10/17/2016 08:55 EDT | Updated 10/17/2016 09:01 EDT

Rogers CEO Guy Laurence Out As Telecom's Profits Tank

Resignation is effective immediately.

TORONTO — Rogers Communications says Guy Laurence has stepped down as president and CEO, effective immediately.

The early morning announcement comes less than three years after Laurence was brought in to restore the Toronto-based telecom and media giant following a period of lacklustre growth.

It also came minutes before Rogers announced its latest financial report, which showed the company's third-quarter profit was about 50 per cent lower than during the same time last year despite a slight increase in revenue.

Rogers President and CEO Guy Laurence speaks at the company's AGM in Toronto on Tuesday April 21 , 2015. Rogers Communications says Guy Laurence has stepped down as president and CEO, effective immediately. (Photo: Canadian Press/Chris Young)

Rogers says its net income for the quarter was $220 million or 43 cents per share, down from $464 million or 90 cents per share — mainly because of the previously announced shut-down of the Shomi television service.

On the other hand, Rogers said that its wireless operation had its biggest revenue growth and post-paid customer additions since 2010 with 114,000 net additions.

"We have appreciated Guy's leadership over the last three years,'' said Edward Rogers, deputy chairman of Rogers Communications Inc., a company founded by his father Ted.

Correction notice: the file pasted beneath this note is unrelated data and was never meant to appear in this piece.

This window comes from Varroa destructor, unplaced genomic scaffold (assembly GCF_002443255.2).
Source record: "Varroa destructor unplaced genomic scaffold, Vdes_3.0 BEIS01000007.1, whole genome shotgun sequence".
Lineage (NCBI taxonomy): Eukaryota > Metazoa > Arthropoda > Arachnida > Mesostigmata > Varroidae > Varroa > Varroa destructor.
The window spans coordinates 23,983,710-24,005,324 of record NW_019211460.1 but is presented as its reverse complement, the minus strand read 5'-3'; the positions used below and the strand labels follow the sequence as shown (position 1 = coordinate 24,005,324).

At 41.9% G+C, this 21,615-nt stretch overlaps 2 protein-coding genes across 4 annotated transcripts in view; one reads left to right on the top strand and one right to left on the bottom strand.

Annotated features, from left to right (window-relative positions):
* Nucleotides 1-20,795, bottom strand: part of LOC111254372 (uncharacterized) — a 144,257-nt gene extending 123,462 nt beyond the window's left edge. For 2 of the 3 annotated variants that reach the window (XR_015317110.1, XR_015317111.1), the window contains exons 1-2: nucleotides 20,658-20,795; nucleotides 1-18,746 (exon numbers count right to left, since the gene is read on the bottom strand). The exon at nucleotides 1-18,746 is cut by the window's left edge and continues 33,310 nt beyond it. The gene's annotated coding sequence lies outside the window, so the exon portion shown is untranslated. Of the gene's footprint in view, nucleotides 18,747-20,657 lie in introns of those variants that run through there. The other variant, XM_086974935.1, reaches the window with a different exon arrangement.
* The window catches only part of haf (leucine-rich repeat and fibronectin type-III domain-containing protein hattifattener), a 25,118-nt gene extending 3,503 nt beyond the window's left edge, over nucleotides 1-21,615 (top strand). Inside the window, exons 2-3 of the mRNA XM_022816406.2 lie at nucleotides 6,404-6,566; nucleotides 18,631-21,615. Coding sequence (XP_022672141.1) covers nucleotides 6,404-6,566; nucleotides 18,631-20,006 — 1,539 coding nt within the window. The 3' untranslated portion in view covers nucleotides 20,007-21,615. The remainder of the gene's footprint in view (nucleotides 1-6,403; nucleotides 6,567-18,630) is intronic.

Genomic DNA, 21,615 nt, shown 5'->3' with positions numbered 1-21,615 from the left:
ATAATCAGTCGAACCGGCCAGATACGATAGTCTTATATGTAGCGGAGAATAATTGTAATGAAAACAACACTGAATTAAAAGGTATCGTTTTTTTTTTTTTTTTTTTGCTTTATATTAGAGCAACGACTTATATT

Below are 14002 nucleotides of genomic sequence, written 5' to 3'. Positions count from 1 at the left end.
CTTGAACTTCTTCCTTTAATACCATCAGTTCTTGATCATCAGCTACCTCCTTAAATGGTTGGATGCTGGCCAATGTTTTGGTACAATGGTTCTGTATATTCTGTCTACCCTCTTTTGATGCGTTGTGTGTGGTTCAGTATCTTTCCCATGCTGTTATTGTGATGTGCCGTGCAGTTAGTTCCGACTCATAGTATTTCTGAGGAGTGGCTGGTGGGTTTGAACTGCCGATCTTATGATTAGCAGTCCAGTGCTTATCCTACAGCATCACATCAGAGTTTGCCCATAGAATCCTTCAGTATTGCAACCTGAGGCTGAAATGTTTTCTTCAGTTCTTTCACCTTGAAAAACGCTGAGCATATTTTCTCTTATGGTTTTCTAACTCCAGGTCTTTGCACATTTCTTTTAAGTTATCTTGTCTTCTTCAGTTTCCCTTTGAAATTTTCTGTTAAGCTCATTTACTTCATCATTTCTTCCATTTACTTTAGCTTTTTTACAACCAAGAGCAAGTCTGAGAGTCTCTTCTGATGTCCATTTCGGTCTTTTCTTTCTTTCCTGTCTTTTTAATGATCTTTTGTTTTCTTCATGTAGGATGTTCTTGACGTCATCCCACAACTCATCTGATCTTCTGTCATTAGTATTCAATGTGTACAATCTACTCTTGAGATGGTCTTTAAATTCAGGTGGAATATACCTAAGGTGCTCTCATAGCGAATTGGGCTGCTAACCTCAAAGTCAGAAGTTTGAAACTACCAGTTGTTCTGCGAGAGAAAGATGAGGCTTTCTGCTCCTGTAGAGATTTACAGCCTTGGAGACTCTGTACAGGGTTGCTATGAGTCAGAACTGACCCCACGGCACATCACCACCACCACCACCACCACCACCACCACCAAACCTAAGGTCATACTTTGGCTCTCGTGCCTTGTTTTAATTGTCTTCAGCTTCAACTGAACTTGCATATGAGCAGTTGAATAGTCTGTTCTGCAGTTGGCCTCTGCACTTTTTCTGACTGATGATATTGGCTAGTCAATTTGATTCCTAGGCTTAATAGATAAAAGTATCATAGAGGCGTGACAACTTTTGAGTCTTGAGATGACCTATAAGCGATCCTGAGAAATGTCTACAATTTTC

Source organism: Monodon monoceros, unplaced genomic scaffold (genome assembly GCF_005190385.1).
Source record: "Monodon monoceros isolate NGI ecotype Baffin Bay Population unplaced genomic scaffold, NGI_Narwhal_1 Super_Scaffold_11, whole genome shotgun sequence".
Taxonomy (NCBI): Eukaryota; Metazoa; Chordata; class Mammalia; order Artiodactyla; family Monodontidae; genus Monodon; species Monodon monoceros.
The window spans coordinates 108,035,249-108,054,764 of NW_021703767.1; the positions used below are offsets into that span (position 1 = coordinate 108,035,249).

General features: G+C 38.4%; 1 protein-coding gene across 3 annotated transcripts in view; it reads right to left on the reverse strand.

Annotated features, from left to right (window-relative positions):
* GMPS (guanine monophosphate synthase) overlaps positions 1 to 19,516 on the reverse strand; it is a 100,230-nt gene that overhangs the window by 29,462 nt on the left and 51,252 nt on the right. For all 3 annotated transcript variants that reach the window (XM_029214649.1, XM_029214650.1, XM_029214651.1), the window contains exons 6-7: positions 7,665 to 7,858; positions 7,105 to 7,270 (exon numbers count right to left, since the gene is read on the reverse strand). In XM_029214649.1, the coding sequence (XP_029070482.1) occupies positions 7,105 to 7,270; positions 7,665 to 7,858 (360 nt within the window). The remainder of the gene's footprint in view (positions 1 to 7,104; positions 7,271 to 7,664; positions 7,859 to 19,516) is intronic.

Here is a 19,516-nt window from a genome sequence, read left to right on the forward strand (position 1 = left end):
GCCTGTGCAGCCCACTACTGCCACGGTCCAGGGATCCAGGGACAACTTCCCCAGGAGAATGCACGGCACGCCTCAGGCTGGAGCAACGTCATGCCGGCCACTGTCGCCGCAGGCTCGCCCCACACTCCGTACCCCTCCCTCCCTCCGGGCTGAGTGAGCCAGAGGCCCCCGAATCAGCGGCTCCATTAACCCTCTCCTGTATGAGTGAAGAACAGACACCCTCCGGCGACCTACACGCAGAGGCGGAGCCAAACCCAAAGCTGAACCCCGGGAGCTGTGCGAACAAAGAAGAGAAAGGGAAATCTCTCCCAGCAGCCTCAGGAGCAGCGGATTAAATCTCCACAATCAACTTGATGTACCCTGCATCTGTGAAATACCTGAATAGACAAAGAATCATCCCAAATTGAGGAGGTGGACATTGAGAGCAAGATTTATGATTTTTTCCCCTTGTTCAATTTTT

Joe Natale, then president and chief executive officer of Telus Corp., laughs while talking with a board member before the telecom company's annual general meeting in Vancouver, B.C., on Thursday May 8, 2014. Natale has been appointed the new CEO of Rogers. (Photo: Canadian Press/Darryl Dick)

Under Laurence's leadership, Rogers finalized a ground-breaking 12-year rights deal with the National Hockey League and underwent a number of management changes that were intended to make the company more nimble.

It has also navigated difficult conditions for the media industry, as a result of an ongoing shift to digital forms for publication and regulatory changes and competitive challenges that are pressuring the Rogers cable, broadcasting and publishing arms.

Laurence's replacement will be former Telus chief executive Joe Natale, who led the Vancouver-based company during a period when it made customer gains against Rogers in the important mobile communications market.

Until Natale is on board at Rogers, the CEO's position will be filled on an interim basis by Rogers chairman Alan Horn.

"Following the transition, the board will look to Joe to take the company forward and continue the momentum we've established in the past couple of years,'' Horn said in a statement.

"His focus on the customer experience and demonstrated expertise delivering operational success makes him well suited to lead Rogers through the challenges and opportunities ahead.''

"During the transition, it's business as usual,'' Horn said.

The release of the third-quarter results on Monday, however, was three days ahead of schedule. They had been expected before markets open on Thursday.

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